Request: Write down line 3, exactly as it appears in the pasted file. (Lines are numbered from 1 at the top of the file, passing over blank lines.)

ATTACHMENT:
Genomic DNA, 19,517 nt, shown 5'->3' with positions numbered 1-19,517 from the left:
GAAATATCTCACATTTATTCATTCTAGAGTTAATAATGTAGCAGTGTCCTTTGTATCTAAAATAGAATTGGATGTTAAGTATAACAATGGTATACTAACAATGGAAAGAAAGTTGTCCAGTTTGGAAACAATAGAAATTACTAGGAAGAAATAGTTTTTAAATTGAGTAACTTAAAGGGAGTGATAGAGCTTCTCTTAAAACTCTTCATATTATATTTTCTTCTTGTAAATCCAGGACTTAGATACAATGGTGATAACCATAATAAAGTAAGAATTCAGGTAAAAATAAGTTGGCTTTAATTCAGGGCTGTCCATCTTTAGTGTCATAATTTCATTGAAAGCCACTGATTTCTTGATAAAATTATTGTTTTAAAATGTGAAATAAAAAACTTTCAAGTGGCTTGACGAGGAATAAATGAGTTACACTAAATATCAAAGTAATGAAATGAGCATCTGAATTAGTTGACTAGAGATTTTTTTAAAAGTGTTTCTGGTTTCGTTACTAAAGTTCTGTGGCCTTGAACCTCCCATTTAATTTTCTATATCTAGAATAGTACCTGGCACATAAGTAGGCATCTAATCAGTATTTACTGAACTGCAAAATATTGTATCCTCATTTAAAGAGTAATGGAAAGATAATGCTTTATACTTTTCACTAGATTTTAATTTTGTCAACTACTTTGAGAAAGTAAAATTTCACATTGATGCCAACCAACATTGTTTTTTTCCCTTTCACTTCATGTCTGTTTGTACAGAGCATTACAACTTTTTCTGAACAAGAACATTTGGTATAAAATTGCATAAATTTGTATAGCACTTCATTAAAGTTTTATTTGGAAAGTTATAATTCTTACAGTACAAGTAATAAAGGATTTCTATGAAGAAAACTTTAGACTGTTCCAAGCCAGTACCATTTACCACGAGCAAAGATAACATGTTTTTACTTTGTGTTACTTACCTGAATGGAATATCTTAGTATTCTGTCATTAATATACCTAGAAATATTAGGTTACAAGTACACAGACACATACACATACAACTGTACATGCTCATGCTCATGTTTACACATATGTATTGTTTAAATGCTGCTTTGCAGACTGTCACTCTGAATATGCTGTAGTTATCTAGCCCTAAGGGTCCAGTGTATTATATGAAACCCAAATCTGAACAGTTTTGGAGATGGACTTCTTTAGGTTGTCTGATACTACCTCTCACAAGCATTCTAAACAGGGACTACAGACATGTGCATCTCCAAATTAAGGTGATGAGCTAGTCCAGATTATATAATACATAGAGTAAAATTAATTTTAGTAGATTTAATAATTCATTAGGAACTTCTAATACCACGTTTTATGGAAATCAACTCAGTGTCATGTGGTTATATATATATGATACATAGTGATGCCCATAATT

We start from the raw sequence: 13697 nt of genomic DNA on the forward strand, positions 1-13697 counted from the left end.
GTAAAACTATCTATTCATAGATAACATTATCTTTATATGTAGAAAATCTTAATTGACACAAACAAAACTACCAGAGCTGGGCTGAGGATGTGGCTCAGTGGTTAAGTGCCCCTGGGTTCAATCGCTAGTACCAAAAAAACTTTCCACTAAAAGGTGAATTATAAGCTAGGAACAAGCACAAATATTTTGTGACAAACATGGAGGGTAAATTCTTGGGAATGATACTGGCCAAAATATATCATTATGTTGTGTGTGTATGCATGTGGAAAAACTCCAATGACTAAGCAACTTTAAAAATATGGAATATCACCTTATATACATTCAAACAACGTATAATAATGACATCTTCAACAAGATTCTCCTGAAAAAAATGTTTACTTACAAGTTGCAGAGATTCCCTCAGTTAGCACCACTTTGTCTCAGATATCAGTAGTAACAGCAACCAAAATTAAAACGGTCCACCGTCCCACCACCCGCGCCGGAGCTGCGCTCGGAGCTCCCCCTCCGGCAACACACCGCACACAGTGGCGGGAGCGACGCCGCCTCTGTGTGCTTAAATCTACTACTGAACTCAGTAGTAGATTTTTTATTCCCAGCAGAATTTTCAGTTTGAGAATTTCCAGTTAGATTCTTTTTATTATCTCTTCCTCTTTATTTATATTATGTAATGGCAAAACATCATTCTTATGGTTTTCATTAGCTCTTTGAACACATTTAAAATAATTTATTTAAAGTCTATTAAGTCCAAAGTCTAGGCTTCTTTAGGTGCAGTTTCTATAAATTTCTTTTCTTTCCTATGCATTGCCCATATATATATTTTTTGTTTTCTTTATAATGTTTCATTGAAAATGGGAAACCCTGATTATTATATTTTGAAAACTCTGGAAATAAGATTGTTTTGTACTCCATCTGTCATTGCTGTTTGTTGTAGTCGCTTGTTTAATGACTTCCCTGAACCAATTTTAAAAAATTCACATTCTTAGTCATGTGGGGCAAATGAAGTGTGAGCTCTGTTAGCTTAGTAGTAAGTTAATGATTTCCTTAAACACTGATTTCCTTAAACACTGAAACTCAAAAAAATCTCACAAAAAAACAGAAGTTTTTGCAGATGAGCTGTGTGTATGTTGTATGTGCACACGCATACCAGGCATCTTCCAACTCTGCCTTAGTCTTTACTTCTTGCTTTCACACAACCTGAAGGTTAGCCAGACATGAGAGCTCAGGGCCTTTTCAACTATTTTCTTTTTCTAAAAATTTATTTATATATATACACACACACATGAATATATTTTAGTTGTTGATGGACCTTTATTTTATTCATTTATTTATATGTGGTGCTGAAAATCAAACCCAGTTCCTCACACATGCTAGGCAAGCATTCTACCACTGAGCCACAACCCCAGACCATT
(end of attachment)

We start from the raw sequence: 13697 nt of genomic DNA on the forward strand, positions 1-13697 counted from the left end.